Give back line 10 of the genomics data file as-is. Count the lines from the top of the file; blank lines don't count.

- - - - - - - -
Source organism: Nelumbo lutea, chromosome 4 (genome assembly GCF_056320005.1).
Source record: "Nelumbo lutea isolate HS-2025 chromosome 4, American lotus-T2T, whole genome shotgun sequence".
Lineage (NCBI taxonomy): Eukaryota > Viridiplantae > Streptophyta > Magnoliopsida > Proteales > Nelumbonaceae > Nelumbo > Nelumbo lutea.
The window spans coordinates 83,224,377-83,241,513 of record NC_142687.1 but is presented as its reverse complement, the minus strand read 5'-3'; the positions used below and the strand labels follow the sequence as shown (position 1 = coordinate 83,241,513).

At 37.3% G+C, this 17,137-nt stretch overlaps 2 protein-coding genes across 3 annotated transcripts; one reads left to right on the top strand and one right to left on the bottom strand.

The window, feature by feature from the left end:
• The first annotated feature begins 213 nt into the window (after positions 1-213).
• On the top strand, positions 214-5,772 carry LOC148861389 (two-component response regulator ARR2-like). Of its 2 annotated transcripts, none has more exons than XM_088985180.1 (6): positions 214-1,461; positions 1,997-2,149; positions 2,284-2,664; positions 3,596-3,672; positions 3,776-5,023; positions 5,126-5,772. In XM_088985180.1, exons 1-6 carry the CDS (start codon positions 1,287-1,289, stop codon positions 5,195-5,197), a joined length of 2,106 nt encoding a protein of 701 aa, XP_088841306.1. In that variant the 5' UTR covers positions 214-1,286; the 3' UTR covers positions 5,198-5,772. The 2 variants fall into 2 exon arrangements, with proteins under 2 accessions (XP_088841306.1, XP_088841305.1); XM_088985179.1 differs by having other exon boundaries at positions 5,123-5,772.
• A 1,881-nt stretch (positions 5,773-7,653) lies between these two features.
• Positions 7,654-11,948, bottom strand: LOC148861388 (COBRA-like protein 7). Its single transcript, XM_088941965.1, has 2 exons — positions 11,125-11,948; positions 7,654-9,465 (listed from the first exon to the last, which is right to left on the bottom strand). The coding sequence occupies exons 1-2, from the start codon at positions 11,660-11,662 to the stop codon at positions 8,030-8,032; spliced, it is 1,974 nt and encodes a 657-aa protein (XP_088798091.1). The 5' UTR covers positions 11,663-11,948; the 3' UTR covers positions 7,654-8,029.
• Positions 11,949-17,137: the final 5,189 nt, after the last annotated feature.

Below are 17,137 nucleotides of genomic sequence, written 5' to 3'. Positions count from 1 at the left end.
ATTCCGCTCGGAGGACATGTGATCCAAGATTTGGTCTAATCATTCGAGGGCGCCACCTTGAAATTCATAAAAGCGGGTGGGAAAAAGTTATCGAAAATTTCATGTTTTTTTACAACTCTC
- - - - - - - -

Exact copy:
• Positions 7,654-11,948, bottom strand: LOC148861388 (COBRA-like protein 7). Its single transcript, XM_088941965.1, has 2 exons — positions 11,125-11,948; positions 7,654-9,465 (listed from the first exon to the last, which is right to left on the bottom strand). The coding sequence occupies exons 1-2, from the start codon at positions 11,660-11,662 to the stop codon at positions 8,030-8,032; spliced, it is 1,974 nt and encodes a 657-aa protein (XP_088798091.1). The 5' UTR covers positions 11,663-11,948; the 3' UTR covers positions 7,654-8,029.